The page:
trimmings, with filter cleaning, with water changes and with
denitrification. If the tank isn't filtered and you neglect
denitrification then things are simpler.  The nitrogen removed by plants
is the plant dry mass removed times the nitrogen content of the plants.
The nitrogen removed in water changes is the nitrogen content in water
times the volume of water that is changed.

summarizing:

feeding rate*nitrogen content of food ~=
  plant removal rate*nitrogen content of plants +
  concentration in water*water change rate.

> My fish food is 48% protein, & 100g lasts me about 4 months - does anyone
> know how much Nitrogen that represents?  What is the Nitrogen content of
> 'wet Vallis'?

Proteins (collectively) are about 16% nitrogen.  To get the nitrogen
content of the fish food, just multiply the protein content by 0.16 (or
divide it by 6.25 -- same thing).  48% protein translates to 7.7% N.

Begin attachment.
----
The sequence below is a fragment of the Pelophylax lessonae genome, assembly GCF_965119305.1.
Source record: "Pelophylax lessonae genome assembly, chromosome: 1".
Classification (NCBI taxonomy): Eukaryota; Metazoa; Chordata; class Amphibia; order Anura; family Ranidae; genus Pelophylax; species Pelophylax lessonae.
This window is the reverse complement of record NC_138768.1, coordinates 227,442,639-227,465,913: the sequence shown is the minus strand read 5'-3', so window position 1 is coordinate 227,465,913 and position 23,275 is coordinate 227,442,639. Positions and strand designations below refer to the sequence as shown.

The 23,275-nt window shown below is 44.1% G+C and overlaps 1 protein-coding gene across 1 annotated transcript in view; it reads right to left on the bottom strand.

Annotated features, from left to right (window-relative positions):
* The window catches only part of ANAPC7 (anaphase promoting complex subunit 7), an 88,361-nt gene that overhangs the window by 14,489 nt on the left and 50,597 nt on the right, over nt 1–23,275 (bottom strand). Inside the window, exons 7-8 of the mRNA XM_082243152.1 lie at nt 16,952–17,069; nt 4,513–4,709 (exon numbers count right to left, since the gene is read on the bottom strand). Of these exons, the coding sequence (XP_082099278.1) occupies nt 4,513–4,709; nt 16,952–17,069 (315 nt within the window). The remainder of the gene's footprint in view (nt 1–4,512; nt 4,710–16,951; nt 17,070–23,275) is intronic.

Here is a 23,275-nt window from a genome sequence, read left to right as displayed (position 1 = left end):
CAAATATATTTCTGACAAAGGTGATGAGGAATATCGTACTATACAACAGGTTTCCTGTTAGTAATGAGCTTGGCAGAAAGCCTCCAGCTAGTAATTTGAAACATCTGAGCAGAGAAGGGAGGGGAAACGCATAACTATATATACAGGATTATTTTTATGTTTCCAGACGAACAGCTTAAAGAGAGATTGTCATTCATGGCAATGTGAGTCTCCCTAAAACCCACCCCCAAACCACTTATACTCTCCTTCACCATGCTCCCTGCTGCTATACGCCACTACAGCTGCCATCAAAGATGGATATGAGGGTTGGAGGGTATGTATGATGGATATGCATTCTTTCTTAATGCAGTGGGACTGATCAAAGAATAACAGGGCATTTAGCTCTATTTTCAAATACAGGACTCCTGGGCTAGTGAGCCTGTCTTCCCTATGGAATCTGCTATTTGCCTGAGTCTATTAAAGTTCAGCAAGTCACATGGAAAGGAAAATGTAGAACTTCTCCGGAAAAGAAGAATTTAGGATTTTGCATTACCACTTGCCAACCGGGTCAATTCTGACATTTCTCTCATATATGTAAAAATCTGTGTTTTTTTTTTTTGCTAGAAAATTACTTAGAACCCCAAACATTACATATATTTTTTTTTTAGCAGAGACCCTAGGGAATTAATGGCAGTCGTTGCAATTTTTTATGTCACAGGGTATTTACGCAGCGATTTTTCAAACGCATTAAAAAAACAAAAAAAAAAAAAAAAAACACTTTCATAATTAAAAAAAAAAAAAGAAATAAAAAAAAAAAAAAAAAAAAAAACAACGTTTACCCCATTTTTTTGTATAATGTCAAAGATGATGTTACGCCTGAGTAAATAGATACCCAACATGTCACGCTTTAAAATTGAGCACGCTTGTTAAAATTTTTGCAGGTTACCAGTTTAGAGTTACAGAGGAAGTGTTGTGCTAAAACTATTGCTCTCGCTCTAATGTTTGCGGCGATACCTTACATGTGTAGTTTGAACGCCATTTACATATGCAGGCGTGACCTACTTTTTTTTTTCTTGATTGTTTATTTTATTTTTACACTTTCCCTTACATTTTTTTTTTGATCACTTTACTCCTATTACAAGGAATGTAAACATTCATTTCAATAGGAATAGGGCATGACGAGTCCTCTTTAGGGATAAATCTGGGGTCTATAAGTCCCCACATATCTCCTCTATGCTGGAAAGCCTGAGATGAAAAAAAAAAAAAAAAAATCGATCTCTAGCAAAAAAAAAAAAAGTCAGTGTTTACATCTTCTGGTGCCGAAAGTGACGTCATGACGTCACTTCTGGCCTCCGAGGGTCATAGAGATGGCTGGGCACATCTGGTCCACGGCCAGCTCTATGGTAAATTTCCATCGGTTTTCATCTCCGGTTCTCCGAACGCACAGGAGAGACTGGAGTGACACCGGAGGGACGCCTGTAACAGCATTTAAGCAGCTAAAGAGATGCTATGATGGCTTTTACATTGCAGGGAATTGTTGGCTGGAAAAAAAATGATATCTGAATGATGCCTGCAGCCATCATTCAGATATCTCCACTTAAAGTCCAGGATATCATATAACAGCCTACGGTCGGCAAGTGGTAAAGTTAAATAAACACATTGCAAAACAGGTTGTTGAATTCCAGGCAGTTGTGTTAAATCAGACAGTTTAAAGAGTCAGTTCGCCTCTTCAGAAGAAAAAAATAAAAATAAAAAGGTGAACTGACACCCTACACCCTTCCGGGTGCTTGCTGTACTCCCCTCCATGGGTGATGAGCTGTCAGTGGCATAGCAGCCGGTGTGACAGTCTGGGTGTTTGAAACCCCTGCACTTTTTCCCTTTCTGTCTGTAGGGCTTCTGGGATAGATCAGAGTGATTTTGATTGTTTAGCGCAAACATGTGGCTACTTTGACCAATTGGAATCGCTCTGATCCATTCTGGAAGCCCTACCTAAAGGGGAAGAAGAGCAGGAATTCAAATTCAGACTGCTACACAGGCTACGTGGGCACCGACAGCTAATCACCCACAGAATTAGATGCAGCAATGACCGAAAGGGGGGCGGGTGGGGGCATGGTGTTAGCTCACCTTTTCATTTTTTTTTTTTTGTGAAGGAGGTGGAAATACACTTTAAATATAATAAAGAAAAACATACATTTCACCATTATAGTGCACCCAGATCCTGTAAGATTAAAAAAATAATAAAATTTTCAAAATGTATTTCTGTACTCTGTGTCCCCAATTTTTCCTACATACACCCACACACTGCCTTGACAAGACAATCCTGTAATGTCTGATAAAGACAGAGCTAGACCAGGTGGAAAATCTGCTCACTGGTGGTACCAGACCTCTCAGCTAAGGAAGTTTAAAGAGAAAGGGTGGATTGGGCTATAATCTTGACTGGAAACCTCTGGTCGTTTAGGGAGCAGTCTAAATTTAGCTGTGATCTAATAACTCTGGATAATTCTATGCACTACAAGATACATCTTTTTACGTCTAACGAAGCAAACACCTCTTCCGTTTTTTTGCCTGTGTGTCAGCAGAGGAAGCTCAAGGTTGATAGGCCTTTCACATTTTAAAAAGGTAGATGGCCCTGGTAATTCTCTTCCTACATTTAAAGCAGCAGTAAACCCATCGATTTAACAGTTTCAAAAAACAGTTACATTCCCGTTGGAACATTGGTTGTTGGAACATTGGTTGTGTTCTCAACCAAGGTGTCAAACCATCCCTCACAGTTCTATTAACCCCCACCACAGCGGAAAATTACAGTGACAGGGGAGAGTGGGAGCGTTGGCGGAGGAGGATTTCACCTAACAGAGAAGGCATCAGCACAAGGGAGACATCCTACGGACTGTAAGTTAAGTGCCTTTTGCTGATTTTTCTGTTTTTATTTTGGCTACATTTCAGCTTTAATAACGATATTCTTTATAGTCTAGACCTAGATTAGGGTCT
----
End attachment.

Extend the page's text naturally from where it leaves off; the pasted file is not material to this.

100g of fish food then would contain 7.7 grams of N.  Over 4 months,
that's 64 milligrams/day.

If plants are really nitrogen starved, then their nitrogen content might
be as low at 16 mg/gram (this is from the "Critical Concentration" given
by Diana Walstad).  At that concentration, your 64 milligrams/day of
nitrogen in fish food would produce 4 grams of dry plant mass per day.

Aquatic plants are mostly water.  I don't know what vals are, but I seem
to remember that the normal number is something like 95-97% water by
weight.  If the plants are 95% water, then 4 grams of dry plant mass per
day would translate to 80 grams of actual plant mass per day.

Your plants aren't nitrogen starved, so their nitrogen content should be
much higher than the critically low value.  The approximate concentration
that Karen Randall gave in one of her AFM articles was 1% to 3%; Diana
Walstad reported that a mixed population of plants from her tanks (low
tech and not nitrogen limited) was analysed to contain 3.9% nitrogen.  If
your plants ran about 3% nitrogen (30 mg/gram) then the nitrogen in the
fish food would be contained in 2.13 g/day of dry plant mass, or about